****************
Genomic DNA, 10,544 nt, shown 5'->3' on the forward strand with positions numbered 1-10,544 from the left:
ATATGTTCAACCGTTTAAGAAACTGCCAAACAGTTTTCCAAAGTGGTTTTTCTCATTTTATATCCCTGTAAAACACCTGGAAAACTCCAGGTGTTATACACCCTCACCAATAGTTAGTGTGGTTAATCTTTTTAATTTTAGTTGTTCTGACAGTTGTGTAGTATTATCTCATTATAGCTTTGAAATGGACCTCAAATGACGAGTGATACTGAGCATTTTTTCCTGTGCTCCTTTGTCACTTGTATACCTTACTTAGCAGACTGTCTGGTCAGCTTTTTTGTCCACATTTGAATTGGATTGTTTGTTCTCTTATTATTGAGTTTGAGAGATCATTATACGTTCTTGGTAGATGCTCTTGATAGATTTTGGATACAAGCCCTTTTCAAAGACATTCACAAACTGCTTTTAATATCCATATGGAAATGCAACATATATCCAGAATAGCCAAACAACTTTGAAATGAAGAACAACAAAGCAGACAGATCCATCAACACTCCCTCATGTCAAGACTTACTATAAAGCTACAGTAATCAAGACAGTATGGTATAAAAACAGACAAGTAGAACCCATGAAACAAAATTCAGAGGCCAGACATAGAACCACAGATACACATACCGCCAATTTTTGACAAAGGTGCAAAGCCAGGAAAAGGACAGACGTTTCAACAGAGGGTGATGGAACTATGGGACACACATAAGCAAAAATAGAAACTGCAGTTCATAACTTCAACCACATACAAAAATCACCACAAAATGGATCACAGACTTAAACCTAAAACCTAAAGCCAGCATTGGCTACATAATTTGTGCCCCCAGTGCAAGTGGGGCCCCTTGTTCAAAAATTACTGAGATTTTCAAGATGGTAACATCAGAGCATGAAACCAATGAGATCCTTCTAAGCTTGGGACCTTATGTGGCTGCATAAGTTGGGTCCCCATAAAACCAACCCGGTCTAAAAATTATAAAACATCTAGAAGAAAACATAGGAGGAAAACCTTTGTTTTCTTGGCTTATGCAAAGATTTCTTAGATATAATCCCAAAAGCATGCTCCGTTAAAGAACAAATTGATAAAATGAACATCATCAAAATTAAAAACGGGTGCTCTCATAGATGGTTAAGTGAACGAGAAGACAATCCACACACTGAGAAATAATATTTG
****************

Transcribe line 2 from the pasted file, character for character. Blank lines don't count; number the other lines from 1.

ATATGTTCAACCGTTTAAGAAACTGCCAAACAGTTTTCCAAAGTGGTTTTTCTCATTTTATATCCCTGTAAAACACCTGGAAAACTCCAGGTGTTATACACCCTCACCAATAGTTAGTGTGGTTAATCTTTTTAATTTTAGTTGTTCTGACAGTTGTGTAGTATTATCTCATTATAGCTTTGAAATGGACCTCAAATGACGAGTGATACTGAGCATTTTTTCCTGTGCTCCTTTGTCACTTGTATACCTTACTTAGCAGACTGTCTGGTCAGCTTTTTTGTCCACATTTGAATTGGATTGTTTGTTCTCTTATTATTGAGTTTGAGAGATCATTATACGTTCTTGGTAGATGCTCTTGATAGATTTTGGATACAAGCCCTTTTCAAAGACATTCACAAACTGCTTTTAATATCCATATGGAAATGCAACATATATCCAGAATAGCCAAACAACTTTGAAATGAAGAACAACAAAGCAGACAGATCCATCAACACTCCCTCATGTCAAGACTTACTATAAAGCTACAGTAATCAAGACAGTATGGTATAAAAACAGACAAGTAGAACCCATGAAACAAAATTCAGAGGCCAGACATAGAACCACAGATACACATACCGCCAATTTTTGACAAAGGTGCAAAGCCAGGAAAAGGACAGACGTTTCAACAGAGGGTGATGGAACTATGGGACACACATAAGCAAAAATAGAAACTGCAGTTCATAACTTCAACCACATACAAAAATCACCACAAAATGGATCACAGACTTAAACCTAAAACCTAAAGCCAGCATTGGCTACATAATTTGTGCCCCCAGTGCAAGTGGGGCCCCTTGTTCAAAAATTACTGAGATTTTCAAGATGGTAACATCAGAGCATGAAACCAATGAGATCCTTCTAAGCTTGGGACCTTATGTGGCTGCATAAGTTGGGTCCCCATAAAACCAACCCGGTCTAAAAATTATAAAACATCTAGAAGAAAACATAGGAGGAAAACCTTTGTTTTCTTGGCTTATGCAAAGATTTCTTAGATATAATCCCAAAAGCATGCTCCGTTAAAGAACAAATTGATAAAATGAACATCATCAAAATTAAAAACGGGTGCTCTCATAGATGGTTAAGTGAACGAGAAGACAATCCACACACTGAGAAATAATATTTG